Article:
One of the most common questions we get from clients is:
“if we can secure additional PPC budget, where should it be allocated?”
Pay per click (PPC) channels capable of generating a low cost per sale have limited traffic. As a result, growing businesses must look elsewhere for incremental traffic. Among keyword-based ad campaigns, branded keywords usually have the lowest cost per sale because users searching for branded terms tend to have at least one of the following qualities:
- they are brand-loyal
- they are return customers
- they heard about the brand by word-of-mouth
- they discovered the brand’s products through a product review or article
After branded terms, product searches and comparison shopping engine traffic tend to be the next best route. From there, it becomes increasingly challenging to find sources of PPC traffic that yield a positive return on ad spend (ROAS).
The cost per sale numbers referenced above are relative and reflect averages across anonymous direct-to-consumer PPC accounts we manage. Using the cost per sale of Google Ads brand terms as a base, in this case $20, you could assume:
- Cost per sale for product terms would be approximately 2x ($40)
- Cost per sale for retargeting on the Google Display Network will be 4x ($80)
- Cost per sale for non-brand search terms, display and social media ads would be 5x or more ($100+)
This is not an absolute formula as there tend to be variables at play including account structure, landing page quality and eCommerce conversion rate, but we’ve found it to be a good starting point for PPC budget allocation. It’s worth noting that compelling events like major product launches, deep discounts and seasonal events tend to lower cost per sale across the board.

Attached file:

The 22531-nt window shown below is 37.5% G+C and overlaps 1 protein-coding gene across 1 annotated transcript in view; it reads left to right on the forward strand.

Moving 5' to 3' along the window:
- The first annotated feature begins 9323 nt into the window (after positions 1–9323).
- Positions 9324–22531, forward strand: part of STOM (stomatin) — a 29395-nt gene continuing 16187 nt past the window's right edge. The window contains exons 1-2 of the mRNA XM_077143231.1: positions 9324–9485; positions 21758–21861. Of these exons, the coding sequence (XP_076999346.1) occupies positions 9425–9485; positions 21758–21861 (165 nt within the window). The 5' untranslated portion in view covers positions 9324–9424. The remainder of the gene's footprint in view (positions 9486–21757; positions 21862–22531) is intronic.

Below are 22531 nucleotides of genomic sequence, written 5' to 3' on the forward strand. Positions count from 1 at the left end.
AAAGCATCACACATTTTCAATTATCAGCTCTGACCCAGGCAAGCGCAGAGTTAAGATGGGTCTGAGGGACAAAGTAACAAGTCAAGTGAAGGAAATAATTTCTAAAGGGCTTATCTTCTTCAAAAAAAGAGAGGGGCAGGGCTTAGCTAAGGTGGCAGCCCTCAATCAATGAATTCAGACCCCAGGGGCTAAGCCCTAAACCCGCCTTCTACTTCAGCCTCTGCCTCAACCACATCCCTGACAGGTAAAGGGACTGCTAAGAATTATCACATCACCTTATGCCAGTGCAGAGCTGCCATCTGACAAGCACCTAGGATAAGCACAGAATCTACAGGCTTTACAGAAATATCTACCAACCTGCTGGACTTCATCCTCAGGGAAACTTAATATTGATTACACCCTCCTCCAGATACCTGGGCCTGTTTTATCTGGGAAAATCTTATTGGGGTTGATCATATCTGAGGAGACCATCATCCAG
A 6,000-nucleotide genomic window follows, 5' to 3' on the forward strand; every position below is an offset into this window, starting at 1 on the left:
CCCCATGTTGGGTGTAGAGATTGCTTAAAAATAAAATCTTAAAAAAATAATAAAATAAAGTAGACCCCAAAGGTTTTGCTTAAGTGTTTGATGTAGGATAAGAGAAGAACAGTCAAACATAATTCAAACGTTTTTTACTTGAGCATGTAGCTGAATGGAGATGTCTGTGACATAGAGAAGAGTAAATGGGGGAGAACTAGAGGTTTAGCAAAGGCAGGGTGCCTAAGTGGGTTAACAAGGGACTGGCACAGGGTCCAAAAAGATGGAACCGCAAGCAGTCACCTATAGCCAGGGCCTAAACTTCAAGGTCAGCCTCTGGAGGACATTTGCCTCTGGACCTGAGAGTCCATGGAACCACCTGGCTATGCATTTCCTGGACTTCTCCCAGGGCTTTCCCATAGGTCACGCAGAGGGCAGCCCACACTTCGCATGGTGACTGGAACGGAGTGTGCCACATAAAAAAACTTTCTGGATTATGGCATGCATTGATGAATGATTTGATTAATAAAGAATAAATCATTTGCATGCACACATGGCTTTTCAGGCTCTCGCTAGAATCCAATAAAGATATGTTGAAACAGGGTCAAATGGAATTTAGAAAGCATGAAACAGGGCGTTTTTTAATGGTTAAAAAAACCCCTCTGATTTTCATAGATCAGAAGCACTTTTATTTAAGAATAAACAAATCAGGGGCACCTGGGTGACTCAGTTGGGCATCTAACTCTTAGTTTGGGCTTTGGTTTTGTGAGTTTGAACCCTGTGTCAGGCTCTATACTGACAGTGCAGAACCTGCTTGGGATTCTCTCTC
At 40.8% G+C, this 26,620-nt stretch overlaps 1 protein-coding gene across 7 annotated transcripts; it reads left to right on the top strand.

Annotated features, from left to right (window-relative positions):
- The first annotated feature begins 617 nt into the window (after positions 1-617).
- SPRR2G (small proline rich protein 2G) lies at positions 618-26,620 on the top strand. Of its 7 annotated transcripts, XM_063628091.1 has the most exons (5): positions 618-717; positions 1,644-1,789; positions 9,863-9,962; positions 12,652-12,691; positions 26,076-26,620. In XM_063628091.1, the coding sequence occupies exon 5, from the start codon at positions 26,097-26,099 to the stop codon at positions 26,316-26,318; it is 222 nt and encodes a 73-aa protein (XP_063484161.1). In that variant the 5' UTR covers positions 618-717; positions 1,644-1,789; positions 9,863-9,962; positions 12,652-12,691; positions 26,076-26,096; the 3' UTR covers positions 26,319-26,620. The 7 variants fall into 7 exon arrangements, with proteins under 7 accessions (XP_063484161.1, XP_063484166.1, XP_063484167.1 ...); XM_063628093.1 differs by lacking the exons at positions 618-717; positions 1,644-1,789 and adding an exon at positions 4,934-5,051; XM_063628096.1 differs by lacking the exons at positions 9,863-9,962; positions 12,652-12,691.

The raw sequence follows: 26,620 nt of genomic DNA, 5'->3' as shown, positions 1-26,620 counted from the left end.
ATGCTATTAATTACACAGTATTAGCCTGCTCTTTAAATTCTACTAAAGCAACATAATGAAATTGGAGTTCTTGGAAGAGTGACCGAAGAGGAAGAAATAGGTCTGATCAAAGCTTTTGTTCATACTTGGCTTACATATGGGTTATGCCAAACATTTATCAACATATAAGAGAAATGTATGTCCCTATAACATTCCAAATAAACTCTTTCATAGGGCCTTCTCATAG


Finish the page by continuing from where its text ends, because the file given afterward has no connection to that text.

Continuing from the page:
Determining where to allocate incremental PPC dollars also comes up in cases where an advertiser has an “uncapped” budget, meaning that they don’t set spend limits provided that a cost per sale or ROAS goal is met. For advertisers with this strategy we design and set up campaigns for each platform that are highly likely to fall within that advertiser’s goal(s), then turn them on or off based on seasonal performance.
It’s common for PPC platforms to generate a positive ROAS during peak season (ie. holiday or back-to-school), but a negative one during other times of the year. For this reason, we rarely run all platforms simultaneously throughout the year.
A note about management costs:
Brand terms tend to be the least complex and time-intensive of any category of keywords in paid search. This is because brand terms don’t evolve at the same rate as product or general terms which constantly need to be updated based on product churn, seasonal variations and search query trends.
As we move down the pyramid toward platforms that are branding and awareness-focused, it becomes increasingly challenging and time-intensive to stay within cost per sale and ROAS goals.
For platforms like Facebook advertising and display, we set higher cost per sale goals that account for assisted conversions. Google Analytics has some insightful reports that separate first from last click attribution, giving advertisers a metric that more accurately reflects an ad platform’s true ROI.